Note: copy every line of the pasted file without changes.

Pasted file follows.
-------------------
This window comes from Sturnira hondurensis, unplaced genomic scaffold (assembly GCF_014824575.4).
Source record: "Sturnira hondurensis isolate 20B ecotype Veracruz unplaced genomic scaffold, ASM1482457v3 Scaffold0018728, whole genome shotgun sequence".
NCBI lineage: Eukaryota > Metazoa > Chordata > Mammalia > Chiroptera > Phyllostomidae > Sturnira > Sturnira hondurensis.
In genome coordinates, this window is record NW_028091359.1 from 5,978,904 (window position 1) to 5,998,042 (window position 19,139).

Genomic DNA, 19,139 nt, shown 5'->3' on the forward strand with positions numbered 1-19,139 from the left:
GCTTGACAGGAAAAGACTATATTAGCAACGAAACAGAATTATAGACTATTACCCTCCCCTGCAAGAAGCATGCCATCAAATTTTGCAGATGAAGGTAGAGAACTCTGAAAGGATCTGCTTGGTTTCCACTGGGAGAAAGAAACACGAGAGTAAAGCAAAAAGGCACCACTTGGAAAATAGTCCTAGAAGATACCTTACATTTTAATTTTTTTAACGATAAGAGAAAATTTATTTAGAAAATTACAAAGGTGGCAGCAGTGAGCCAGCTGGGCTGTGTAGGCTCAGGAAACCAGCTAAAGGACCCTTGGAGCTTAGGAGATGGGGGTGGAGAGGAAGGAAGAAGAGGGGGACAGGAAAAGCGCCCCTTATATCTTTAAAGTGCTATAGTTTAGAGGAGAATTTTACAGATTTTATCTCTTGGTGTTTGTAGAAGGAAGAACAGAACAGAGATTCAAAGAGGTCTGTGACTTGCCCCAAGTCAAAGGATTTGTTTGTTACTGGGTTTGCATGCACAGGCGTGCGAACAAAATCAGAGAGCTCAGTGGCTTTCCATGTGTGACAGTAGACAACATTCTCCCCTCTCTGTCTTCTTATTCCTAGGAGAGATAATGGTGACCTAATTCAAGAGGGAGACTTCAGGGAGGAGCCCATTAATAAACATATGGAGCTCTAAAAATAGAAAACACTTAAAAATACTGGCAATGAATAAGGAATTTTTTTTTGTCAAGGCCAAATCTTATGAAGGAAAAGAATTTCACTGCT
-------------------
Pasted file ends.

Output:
This window comes from Sturnira hondurensis, unplaced genomic scaffold (assembly GCF_014824575.4).
Source record: "Sturnira hondurensis isolate 20B ecotype Veracruz unplaced genomic scaffold, ASM1482457v3 Scaffold0018728, whole genome shotgun sequence".
NCBI lineage: Eukaryota > Metazoa > Chordata > Mammalia > Chiroptera > Phyllostomidae > Sturnira > Sturnira hondurensis.
In genome coordinates, this window is record NW_028091359.1 from 5,978,904 (window position 1) to 5,998,042 (window position 19,139).

Genomic DNA, 19,139 nt, shown 5'->3' on the forward strand with positions numbered 1-19,139 from the left:
GCTTGACAGGAAAAGACTATATTAGCAACGAAACAGAATTATAGACTATTACCCTCCCCTGCAAGAAGCATGCCATCAAATTTTGCAGATGAAGGTAGAGAACTCTGAAAGGATCTGCTTGGTTTCCACTGGGAGAAAGAAACACGAGAGTAAAGCAAAAAGGCACCACTTGGAAAATAGTCCTAGAAGATACCTTACATTTTAATTTTTTTAACGATAAGAGAAAATTTATTTAGAAAATTACAAAGGTGGCAGCAGTGAGCCAGCTGGGCTGTGTAGGCTCAGGAAACCAGCTAAAGGACCCTTGGAGCTTAGGAGATGGGGGTGGAGAGGAAGGAAGAAGAGGGGGACAGGAAAAGCGCCCCTTATATCTTTAAAGTGCTATAGTTTAGAGGAGAATTTTACAGATTTTATCTCTTGGTGTTTGTAGAAGGAAGAACAGAACAGAGATTCAAAGAGGTCTGTGACTTGCCCCAAGTCAAAGGATTTGTTTGTTACTGGGTTTGCATGCACAGGCGTGCGAACAAAATCAGAGAGCTCAGTGGCTTTCCATGTGTGACAGTAGACAACATTCTCCCCTCTCTGTCTTCTTATTCCTAGGAGAGATAATGGTGACCTAATTCAAGAGGGAGACTTCAGGGAGGAGCCCATTAATAAACATATGGAGCTCTAAAAATAGAAAACACTTAAAAATACTGGCAATGAATAAGGAATTTTTTTTTGTCAAGGCCAAATCTTATGAAGGAAAAGAATTTCACTGCT